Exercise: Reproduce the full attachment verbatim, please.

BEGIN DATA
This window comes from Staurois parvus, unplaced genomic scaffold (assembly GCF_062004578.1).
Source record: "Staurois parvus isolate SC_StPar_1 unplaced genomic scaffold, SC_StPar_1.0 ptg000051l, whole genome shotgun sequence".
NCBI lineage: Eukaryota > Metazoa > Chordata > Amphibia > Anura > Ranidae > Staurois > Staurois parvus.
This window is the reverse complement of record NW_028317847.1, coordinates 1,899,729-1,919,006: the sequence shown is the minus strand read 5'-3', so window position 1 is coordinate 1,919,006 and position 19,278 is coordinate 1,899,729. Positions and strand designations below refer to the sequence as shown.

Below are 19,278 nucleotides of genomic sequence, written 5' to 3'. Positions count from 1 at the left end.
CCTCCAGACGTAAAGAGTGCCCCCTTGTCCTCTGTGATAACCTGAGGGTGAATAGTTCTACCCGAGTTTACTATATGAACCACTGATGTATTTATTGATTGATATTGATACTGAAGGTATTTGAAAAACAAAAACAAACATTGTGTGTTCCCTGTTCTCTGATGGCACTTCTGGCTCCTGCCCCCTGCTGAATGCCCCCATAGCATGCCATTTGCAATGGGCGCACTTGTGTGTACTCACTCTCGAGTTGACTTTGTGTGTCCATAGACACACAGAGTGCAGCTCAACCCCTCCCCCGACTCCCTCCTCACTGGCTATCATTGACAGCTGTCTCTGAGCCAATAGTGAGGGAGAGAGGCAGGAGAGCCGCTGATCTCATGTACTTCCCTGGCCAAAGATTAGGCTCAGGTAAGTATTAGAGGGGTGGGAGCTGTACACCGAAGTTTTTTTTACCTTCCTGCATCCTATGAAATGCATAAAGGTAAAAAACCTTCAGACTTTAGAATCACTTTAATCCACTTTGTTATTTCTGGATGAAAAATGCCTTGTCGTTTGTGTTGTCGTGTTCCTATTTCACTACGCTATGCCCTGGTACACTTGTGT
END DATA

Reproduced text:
This window comes from Staurois parvus, unplaced genomic scaffold (assembly GCF_062004578.1).
Source record: "Staurois parvus isolate SC_StPar_1 unplaced genomic scaffold, SC_StPar_1.0 ptg000051l, whole genome shotgun sequence".
NCBI lineage: Eukaryota > Metazoa > Chordata > Amphibia > Anura > Ranidae > Staurois > Staurois parvus.
This window is the reverse complement of record NW_028317847.1, coordinates 1,899,729-1,919,006: the sequence shown is the minus strand read 5'-3', so window position 1 is coordinate 1,919,006 and position 19,278 is coordinate 1,899,729. Positions and strand designations below refer to the sequence as shown.

Below are 19,278 nucleotides of genomic sequence, written 5' to 3'. Positions count from 1 at the left end.
CCTCCAGACGTAAAGAGTGCCCCCTTGTCCTCTGTGATAACCTGAGGGTGAATAGTTCTACCCGAGTTTACTATATGAACCACTGATGTATTTATTGATTGATATTGATACTGAAGGTATTTGAAAAACAAAAACAAACATTGTGTGTTCCCTGTTCTCTGATGGCACTTCTGGCTCCTGCCCCCTGCTGAATGCCCCCATAGCATGCCATTTGCAATGGGCGCACTTGTGTGTACTCACTCTCGAGTTGACTTTGTGTGTCCATAGACACACAGAGTGCAGCTCAACCCCTCCCCCGACTCCCTCCTCACTGGCTATCATTGACAGCTGTCTCTGAGCCAATAGTGAGGGAGAGAGGCAGGAGAGCCGCTGATCTCATGTACTTCCCTGGCCAAAGATTAGGCTCAGGTAAGTATTAGAGGGGTGGGAGCTGTACACCGAAGTTTTTTTTACCTTCCTGCATCCTATGAAATGCATAAAGGTAAAAAACCTTCAGACTTTAGAATCACTTTAATCCACTTTGTTATTTCTGGATGAAAAATGCCTTGTCGTTTGTGTTGTCGTGTTCCTATTTCACTACGCTATGCCCTGGTACACTTGTGT